Radiotherapy today is well-established for curative as well as palliative treatment of many cancers such as bronchus carcinoma, breast cancer and high grade gliomas. Although substantial progress in the reduction of unnecessary tissue irradiation has been achieved with the introduction of intensity modulated radiotherapy or image-guided radiotherapy, normal tissue adjacent to the target still receives a non-negligible radiation dose leading to corresponding tissue changes such as necrosis, fibrosis and gliosis.
Osteoradionecrosis is a difficult to treat, severe complication after radiation therapy, which implies high health care costs. Early biomarkers are necessary for correct alterations of the treatment plan (medication, operation planning, and stabilization of the vertebral column). Functionally and on a biochemical level the difference between patent tissue and necrosis is enormous e.g. in necrotic areas mobile cytosolic proteins and peptides are absent due to the loss of the cytoplasm. Therefore molecular imaging using MRI with its possibilities for in-vivo tissue characterization – for instance quantifications of relaxation and diffusion properties or magnetization transfer – seems a perfectly suited technique to assess and characterize tissue damage due to radiotherapy. Furthermore osteoradionecrosis leads to changes in the trabecular structure, which is assessable with CT and sophisticated postprocessing methods such as texture analysis. The value of these sophisticated imaging techniques will be examined in a translational mouse model.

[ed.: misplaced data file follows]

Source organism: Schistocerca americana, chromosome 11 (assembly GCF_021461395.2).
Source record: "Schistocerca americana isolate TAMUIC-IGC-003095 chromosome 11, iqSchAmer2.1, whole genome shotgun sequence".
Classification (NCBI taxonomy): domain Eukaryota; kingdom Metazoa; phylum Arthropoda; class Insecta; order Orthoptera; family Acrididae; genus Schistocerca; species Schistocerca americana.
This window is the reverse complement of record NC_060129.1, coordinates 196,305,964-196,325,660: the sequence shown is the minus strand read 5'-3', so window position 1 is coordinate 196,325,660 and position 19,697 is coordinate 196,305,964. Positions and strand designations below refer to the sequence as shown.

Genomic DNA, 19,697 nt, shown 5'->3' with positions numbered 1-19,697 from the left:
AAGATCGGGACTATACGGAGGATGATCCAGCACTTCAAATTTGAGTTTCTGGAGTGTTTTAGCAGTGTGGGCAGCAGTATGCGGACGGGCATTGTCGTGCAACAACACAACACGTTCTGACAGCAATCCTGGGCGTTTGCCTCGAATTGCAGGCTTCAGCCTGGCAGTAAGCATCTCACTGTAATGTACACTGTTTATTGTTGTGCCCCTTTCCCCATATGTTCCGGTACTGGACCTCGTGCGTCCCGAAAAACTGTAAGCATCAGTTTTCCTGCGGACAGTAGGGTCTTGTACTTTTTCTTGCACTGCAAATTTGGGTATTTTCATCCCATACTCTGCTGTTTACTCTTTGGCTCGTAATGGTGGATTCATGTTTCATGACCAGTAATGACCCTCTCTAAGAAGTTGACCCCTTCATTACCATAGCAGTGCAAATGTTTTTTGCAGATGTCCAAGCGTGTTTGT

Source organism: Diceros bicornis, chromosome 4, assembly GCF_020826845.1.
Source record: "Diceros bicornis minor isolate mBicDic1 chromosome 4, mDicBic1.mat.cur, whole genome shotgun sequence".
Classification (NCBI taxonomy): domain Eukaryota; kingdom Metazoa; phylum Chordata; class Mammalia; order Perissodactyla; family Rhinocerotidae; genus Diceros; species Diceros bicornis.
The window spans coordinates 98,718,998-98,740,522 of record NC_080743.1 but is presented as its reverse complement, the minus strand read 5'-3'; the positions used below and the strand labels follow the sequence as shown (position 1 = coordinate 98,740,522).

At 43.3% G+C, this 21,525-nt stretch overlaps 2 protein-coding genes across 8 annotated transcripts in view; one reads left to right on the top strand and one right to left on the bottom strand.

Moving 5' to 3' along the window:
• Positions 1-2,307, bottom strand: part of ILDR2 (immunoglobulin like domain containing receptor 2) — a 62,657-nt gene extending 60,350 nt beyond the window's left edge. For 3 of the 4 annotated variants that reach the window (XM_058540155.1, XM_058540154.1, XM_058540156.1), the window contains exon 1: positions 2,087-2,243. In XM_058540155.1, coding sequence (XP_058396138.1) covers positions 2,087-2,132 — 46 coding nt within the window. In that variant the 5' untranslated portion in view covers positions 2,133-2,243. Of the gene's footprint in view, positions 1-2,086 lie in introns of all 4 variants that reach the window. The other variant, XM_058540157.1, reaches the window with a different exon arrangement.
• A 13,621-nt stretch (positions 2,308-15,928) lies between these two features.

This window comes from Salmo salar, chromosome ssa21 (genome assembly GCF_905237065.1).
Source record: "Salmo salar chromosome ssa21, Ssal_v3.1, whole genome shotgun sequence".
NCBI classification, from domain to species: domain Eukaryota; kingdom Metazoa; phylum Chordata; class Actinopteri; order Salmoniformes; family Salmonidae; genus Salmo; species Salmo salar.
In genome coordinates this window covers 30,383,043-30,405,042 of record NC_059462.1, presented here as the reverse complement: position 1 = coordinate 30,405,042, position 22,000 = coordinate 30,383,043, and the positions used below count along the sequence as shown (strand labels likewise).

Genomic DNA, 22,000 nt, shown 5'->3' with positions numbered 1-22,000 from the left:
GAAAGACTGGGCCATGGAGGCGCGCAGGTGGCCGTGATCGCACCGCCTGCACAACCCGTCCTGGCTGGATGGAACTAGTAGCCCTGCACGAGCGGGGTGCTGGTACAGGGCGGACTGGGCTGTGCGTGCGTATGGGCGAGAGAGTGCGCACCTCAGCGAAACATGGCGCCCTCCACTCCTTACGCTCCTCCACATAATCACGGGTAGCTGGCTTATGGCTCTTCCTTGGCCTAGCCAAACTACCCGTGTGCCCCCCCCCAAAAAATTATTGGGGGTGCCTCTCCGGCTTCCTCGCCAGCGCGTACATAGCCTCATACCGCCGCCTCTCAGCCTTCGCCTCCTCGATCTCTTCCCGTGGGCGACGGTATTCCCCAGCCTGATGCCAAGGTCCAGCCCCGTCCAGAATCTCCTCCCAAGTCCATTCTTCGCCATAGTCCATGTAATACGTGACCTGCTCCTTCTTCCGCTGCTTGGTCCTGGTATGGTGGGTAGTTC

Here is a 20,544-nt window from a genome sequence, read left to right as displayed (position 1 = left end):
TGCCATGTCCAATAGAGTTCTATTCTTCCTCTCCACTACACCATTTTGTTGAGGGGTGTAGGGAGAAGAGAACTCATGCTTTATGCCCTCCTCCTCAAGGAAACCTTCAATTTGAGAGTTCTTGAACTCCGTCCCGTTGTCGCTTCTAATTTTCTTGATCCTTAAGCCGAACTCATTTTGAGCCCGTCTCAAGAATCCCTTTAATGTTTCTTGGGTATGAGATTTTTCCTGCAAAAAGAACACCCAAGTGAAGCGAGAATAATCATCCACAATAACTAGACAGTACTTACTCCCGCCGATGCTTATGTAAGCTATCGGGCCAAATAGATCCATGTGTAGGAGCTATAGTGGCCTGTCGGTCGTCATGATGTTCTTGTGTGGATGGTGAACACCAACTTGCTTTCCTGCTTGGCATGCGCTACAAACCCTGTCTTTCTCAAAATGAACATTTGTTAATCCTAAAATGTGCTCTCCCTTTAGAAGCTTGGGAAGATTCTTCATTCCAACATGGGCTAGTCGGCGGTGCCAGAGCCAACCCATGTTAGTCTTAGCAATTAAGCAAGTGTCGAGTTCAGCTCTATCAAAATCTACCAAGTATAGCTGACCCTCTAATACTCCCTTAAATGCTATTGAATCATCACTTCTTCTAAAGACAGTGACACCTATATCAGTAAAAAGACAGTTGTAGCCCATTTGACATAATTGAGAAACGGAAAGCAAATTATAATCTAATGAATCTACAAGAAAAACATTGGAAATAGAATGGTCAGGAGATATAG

The recently acquired high precision small animal irradiation unit at the Department of Radiation Oncology offers the unique possibility to use animal models of radiation injury as well as animal models of cancer treated with radiotherapy. In collaboration with the Institute for Diagnostic and Interventional Radiology we will characterize the MRI and CT properties of osteoradionecrosis after high-dose local radiotherapy using advanced molecular imaging methods in correlation to immunohistochemistry and functional assays. As a result suitable biomarkers shall be identified to allow prediction, detection and monitoring of osteoradionecrosis after radiotherapy.
Molecular imaging techniques used:
Due to the numerous specific properties of tissue regarding magnetic resonance, a comprehensive number of molecular imaging techniques needs to be evaluated including tissue relaxation properties (T1, T2 and T2*), tissue diffusion properties including intra-voxel incoherent motion and diffusion kurtosis imaging techniques as well as magnetization transfer. Micro-CT is used to assess trabecular bone structure directly and via texture analysis.
Added value of KFSP for this specific tandem project:
Bringing together the abilities of the Department of Radiation Oncology and the Institute for Diagnostic and Interventional in a unique preclinical environment allows for systematic evaluation of different approaches using highly specialized techniques in the fields of radiotherapy and molecular imaging.